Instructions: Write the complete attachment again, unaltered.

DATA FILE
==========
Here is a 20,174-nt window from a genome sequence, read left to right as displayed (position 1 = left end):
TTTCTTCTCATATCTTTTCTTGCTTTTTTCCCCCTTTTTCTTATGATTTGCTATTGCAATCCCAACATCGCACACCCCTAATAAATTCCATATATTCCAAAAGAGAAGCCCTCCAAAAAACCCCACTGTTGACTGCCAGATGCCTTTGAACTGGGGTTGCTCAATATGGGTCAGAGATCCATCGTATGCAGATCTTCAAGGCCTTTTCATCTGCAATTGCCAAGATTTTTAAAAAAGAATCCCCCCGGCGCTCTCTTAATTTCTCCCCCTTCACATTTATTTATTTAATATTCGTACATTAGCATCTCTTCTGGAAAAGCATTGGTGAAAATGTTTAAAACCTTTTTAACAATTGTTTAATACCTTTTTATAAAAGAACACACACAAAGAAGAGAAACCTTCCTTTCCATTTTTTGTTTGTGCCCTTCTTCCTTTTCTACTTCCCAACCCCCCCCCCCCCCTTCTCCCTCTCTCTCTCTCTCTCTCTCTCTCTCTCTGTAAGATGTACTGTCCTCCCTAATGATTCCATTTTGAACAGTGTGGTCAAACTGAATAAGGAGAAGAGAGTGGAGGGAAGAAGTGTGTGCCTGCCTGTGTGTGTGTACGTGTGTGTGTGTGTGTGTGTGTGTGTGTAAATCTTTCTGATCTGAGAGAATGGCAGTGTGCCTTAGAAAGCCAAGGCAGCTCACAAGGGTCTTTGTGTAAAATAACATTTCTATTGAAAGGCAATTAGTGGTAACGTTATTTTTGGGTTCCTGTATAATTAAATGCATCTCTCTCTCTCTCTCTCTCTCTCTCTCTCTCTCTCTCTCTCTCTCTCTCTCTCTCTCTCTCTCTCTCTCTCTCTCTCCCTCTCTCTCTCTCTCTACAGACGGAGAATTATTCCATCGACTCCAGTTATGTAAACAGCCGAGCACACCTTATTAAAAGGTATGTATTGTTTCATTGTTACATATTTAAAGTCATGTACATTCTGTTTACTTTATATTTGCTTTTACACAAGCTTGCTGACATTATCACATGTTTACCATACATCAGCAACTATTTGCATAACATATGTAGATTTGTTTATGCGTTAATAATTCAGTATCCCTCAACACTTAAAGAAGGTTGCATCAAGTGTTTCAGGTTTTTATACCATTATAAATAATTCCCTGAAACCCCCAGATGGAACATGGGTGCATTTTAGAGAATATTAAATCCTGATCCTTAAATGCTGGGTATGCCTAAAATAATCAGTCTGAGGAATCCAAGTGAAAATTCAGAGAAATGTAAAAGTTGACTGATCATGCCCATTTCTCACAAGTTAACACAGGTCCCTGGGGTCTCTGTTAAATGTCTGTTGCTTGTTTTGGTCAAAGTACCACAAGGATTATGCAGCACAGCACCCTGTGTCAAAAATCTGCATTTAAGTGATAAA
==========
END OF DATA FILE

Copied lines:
Here is a 20,174-nt window from a genome sequence, read left to right as displayed (position 1 = left end):
TTTCTTCTCATATCTTTTCTTGCTTTTTTCCCCCTTTTTCTTATGATTTGCTATTGCAATCCCAACATCGCACACCCCTAATAAATTCCATATATTCCAAAAGAGAAGCCCTCCAAAAAACCCCACTGTTGACTGCCAGATGCCTTTGAACTGGGGTTGCTCAATATGGGTCAGAGATCCATCGTATGCAGATCTTCAAGGCCTTTTCATCTGCAATTGCCAAGATTTTTAAAAAAGAATCCCCCCGGCGCTCTCTTAATTTCTCCCCCTTCACATTTATTTATTTAATATTCGTACATTAGCATCTCTTCTGGAAAAGCATTGGTGAAAATGTTTAAAACCTTTTTAACAATTGTTTAATACCTTTTTATAAAAGAACACACACAAAGAAGAGAAACCTTCCTTTCCATTTTTTGTTTGTGCCCTTCTTCCTTTTCTACTTCCCAACCCCCCCCCCCCCCTTCTCCCTCTCTCTCTCTCTCTCTCTCTCTCTCTCTGTAAGATGTACTGTCCTCCCTAATGATTCCATTTTGAACAGTGTGGTCAAACTGAATAAGGAGAAGAGAGTGGAGGGAAGAAGTGTGTGCCTGCCTGTGTGTGTGTACGTGTGTGTGTGTGTGTGTGTGTGTGTGTAAATCTTTCTGATCTGAGAGAATGGCAGTGTGCCTTAGAAAGCCAAGGCAGCTCACAAGGGTCTTTGTGTAAAATAACATTTCTATTGAAAGGCAATTAGTGGTAACGTTATTTTTGGGTTCCTGTATAATTAAATGCATCTCTCTCTCTCTCTCTCTCTCTCTCTCTCTCTCTCTCTCTCTCTCTCTCTCTCTCTCTCTCTCTCTCTCTCTCTCTCCCTCTCTCTCTCTCTCTACAGACGGAGAATTATTCCATCGACTCCAGTTATGTAAACAGCCGAGCACACCTTATTAAAAGGTATGTATTGTTTCATTGTTACATATTTAAAGTCATGTACATTCTGTTTACTTTATATTTGCTTTTACACAAGCTTGCTGACATTATCACATGTTTACCATACATCAGCAACTATTTGCATAACATATGTAGATTTGTTTATGCGTTAATAATTCAGTATCCCTCAACACTTAAAGAAGGTTGCATCAAGTGTTTCAGGTTTTTATACCATTATAAATAATTCCCTGAAACCCCCAGATGGAACATGGGTGCATTTTAGAGAATATTAAATCCTGATCCTTAAATGCTGGGTATGCCTAAAATAATCAGTCTGAGGAATCCAAGTGAAAATTCAGAGAAATGTAAAAGTTGACTGATCATGCCCATTTCTCACAAGTTAACACAGGTCCCTGGGGTCTCTGTTAAATGTCTGTTGCTTGTTTTGGTCAAAGTACCACAAGGATTATGCAGCACAGCACCCTGTGTCAAAAATCTGCATTTAAGTGATAAA